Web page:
I was initially skeptical about the sampan ride that was included in my Big Bus tour of Hong Kong and was planning to give it a miss due to time constraints.
Also, what could be so different from sampan rides I’ve taken back home in Malaysia or in lakes and rivers in Cambodia and Vietnam?
As I would later discover – a lot actually!
In most other places in the region, a sampan ride would most likely be in a rural setting, with peat swamps, farms, villages and green hills as a setting.
Not the Aberdeen floating village on Hong Kong island – which has towering skyscrapers for a backdrop.
As a history buff, I’ve read about the floating villages in port cities like Hong Kong and Canton in the days of old.
The people on these boats played an important role in these ports, and to the merchants who sailed in from faraway lands.
The merchants and their ship crew would have spent months at sea and when they reach their port of call.
It will be several weeks or months before they set sail again after repairs and replenishment to their vessels, and rest, rejuvenation and replacement of crew.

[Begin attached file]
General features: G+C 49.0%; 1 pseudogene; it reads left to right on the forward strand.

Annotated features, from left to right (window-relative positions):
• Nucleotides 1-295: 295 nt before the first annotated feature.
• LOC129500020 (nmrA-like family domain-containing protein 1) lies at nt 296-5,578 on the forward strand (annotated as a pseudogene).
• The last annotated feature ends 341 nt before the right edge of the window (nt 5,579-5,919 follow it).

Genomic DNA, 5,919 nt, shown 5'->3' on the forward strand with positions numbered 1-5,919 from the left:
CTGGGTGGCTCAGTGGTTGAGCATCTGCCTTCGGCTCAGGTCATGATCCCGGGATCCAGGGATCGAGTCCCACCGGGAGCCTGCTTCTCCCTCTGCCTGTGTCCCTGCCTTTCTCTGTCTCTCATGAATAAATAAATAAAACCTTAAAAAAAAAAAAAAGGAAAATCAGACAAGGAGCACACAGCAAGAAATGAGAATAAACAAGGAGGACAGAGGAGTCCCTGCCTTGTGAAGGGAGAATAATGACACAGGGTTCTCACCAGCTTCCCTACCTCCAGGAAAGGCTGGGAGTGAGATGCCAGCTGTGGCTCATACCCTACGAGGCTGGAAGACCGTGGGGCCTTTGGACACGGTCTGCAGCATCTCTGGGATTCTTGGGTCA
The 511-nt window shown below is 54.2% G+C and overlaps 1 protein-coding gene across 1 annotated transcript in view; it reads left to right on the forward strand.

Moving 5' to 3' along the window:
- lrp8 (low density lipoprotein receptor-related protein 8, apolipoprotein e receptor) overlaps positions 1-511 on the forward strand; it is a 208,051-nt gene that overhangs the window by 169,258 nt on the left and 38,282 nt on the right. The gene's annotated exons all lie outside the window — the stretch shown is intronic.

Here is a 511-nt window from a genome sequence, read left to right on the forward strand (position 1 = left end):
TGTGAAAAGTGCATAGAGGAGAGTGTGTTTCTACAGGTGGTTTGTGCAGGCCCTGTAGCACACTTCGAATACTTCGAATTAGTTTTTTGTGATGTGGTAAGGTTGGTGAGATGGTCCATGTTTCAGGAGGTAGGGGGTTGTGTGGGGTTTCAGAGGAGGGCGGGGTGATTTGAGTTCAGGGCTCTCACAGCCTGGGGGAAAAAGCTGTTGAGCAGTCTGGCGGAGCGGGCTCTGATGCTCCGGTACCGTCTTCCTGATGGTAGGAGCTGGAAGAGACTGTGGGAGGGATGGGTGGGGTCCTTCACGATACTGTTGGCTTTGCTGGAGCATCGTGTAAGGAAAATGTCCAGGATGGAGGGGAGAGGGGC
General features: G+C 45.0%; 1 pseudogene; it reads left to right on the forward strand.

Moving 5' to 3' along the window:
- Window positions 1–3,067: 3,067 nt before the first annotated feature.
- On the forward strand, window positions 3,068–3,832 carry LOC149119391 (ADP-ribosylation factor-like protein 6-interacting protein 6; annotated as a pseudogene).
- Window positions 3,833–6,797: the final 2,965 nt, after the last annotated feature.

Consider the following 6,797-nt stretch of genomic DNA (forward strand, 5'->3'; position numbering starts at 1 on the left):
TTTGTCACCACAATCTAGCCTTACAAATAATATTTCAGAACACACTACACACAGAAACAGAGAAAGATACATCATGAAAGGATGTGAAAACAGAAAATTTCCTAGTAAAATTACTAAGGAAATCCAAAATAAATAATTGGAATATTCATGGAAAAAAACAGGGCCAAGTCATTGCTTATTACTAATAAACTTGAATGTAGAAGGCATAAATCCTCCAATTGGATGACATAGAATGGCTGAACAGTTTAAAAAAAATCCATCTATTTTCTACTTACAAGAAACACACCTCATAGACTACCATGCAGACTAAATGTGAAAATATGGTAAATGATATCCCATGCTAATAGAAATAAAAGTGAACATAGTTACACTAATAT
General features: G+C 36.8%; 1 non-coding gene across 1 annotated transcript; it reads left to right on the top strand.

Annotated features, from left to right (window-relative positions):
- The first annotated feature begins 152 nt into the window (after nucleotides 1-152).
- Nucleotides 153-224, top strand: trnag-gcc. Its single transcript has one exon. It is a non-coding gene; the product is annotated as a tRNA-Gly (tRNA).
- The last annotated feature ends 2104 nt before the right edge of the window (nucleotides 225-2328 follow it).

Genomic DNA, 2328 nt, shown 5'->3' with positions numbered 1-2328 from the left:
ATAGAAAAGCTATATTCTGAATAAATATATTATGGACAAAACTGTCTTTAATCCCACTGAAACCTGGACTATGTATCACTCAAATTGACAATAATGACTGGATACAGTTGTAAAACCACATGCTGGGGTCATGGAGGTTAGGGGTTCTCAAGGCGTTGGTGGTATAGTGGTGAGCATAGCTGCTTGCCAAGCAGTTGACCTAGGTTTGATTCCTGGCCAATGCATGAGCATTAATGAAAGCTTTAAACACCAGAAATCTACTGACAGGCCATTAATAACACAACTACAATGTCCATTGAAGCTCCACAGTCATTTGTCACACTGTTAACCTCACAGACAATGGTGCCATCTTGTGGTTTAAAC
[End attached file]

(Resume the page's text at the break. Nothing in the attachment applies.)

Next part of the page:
The operators of boats in the floating villages were often engaged to transport goods and wares to bigger vessels in the harbor and vice-versa.
Some sold goods, wares and food to the crew of merchant ships anchored at the port, some served as floating restaurants, and some even as ‘pleasure boats’.
The people living here are mainly descendants of the Tanka people who arrived between the 7th and 9th century , also known as sea gypsies, whose main source of income is from fishing.
Aberdeen became a major fishing port in Hong Kong in the 19th century.
Of course, the scene today was unlike the pictures created in my head from the books I had read.
Some of the boats in the Aberdeen harbour- which also doubles up as a typhoon shelter, are a lot more luxurious and modern.
I’d say many of the former residents here would have moved on to homes with running water and better sanitation over time.
Many of what were probably old house-boats or sampans are now ornately decorated, and are used to ferry tourist on short trips around the harbour.
As our sampan maneuvered around the houseboats and fishing boats, remnants of what this floating village would have looked like at one time are occasionally visible.
The kitchen of a family home, laundry hanging out to dry, a lone dog protecting the home or goods stored on a boat, and people in boats just floating around having conversations with their friends – just like any other neighborhood, except they are on water.
There are also floating restaurants serving up seafood – as fresh off the boat as it can get.